But scores of peer-reviewed studies show that most graduates eventually find work, that a post-secondary education will get you a higher salary in the end, and that surpluses and shortages in our country are generally short-lived—they haven’t lasted more than about a year and a half—and are confined to specific sectors. In short, there is. No. National. General. Labour. Shortage. And because of that, there is no sound basis for a national labour market strategy to address a general labour shortage.
There’s also no sound basis for an individual strategy. By the time you finish even a 3-year college degree, the job you’re supposedly training for might be non-existent, or the requirements changed.
But all of this is beside the point. The real injustice is not that you are overqualified for or mismatched to the jobs available to you, but that the career you’re shooting for is probably being dismantled into a set of lower-wage, no-benefits, no-security jobs. This is the trend in government, where temporary contracts are the new junior position; it’s also the trend in universities, where contract instructors are taking on more and more of the teaching once performed by tenured faculty. It’s even happening in other unionized workplaces, where collective agreements are being amended to allow for two-tier wage and benefit systems (you can guess who’s in the bottom tier). The situation, in other words, is grim.
This is not to say that you are powerless. There is much you can do.
Read and familiarize yourself with the critiques of capitalism as we know it.
Join the movements that aim to press back against capitalism’s most damaging characteristics.
If you find yourself in a retail job for which you are overqualified—or even if you’re perfectly qualified—follow the lead of a growing number of retail workers who’ve unionized in an effort to take back some control over the conditions of economic production and the conditions of their lives.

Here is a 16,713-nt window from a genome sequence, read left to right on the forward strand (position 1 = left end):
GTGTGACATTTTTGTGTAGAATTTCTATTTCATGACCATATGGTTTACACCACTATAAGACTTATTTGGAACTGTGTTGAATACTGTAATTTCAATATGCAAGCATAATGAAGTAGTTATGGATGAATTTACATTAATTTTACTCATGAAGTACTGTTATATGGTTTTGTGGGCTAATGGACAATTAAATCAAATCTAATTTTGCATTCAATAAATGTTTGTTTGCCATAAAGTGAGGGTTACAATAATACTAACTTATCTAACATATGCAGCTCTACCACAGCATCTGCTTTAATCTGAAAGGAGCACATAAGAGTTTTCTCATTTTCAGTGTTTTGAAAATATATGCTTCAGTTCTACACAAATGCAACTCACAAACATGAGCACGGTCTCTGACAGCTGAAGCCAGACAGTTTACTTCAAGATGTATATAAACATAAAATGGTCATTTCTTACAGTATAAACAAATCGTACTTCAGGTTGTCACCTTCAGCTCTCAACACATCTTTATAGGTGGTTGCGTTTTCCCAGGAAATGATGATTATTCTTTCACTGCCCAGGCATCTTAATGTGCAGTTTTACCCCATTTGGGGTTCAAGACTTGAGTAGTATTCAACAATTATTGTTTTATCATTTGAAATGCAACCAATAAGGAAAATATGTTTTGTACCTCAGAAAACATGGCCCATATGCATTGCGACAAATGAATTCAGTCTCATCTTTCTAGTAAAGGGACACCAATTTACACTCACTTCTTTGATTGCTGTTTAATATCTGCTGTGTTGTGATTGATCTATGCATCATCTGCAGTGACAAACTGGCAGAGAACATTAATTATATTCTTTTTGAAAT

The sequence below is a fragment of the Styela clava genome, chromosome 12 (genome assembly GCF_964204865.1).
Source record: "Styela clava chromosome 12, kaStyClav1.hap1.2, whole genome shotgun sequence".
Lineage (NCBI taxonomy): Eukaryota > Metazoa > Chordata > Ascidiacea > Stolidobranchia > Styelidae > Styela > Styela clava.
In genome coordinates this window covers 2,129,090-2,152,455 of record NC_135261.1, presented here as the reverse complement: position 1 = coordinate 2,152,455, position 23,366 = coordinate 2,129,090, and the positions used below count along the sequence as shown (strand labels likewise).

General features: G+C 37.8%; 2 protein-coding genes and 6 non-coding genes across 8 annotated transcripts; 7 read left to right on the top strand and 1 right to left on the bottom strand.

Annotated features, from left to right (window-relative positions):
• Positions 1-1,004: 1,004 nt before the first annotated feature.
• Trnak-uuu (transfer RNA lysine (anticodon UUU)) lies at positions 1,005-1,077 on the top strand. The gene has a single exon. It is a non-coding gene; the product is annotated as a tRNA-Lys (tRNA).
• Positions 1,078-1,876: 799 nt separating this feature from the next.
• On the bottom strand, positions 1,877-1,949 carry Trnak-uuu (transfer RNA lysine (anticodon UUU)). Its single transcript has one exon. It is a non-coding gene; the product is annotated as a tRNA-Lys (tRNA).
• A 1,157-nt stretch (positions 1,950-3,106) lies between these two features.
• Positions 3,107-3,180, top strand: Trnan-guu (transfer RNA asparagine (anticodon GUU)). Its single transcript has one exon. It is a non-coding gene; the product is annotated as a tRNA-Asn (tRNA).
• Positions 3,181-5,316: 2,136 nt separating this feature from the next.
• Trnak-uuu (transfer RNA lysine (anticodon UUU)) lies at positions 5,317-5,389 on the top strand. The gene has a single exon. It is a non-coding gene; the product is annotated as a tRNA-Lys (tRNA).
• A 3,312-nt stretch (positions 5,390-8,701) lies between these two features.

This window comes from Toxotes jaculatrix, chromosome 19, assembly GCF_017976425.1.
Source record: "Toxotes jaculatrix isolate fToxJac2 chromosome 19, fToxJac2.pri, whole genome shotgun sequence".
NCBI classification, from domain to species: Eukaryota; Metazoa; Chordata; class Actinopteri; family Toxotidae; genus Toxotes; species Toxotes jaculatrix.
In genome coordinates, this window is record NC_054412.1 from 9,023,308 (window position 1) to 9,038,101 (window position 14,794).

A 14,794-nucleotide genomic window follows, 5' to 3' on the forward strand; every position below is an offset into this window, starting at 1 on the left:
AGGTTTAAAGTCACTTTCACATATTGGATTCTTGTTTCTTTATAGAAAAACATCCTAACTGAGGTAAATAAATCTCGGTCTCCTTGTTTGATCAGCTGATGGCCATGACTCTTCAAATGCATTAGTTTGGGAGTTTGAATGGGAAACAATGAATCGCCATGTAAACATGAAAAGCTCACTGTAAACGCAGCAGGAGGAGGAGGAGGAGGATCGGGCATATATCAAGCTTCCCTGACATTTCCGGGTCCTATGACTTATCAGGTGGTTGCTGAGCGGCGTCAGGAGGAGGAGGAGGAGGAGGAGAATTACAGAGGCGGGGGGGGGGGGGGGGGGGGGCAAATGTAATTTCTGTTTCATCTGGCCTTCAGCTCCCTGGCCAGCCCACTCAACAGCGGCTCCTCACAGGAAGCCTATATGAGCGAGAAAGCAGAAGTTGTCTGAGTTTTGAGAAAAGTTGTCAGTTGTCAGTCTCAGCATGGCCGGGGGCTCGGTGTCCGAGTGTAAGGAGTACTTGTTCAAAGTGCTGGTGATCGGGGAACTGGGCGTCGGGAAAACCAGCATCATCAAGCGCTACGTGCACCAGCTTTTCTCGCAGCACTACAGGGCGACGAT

Take to the streets on tuition freeze day, May Day and Labour Day.
But your most effective and threatening power lies not in what you’re capable of doing, but in what you can refuse to do. I’m going to borrow from a philosopher (Giorgio Agamben) and a philosopher friend (Matthew Furlong) to tell you to focus not on your potential, but your impotential; not on what you can do, or even what you cannot do, but what you can not do.
Everyone is pressing you to adapt to the present. But you can not adapt. You can not re-train for a job that might just disappear like the first one you trained for. You can not work for minimum wage when you graduate. You can not mold yourself into the perfect worker so that corporations can escape the cost of training you.
This is all a bit rich, coming from me. Barring catastrophe, there’s a full-time, permanent job awaiting me after my current short-term post is up. But I count myself among those whose duty is to push back on contractualization, precarious work, devalued labour, and market fundamentalism. If you get a good job, good for you. But it will be your duty to ally yourself with the growing legions of young workers who are exploited—and underemployment is exploitation—just because they can be.
Whatever you do, don’t simply figure things out for yourself. If we keep on figuring things out individually, we will never figure things out collectively.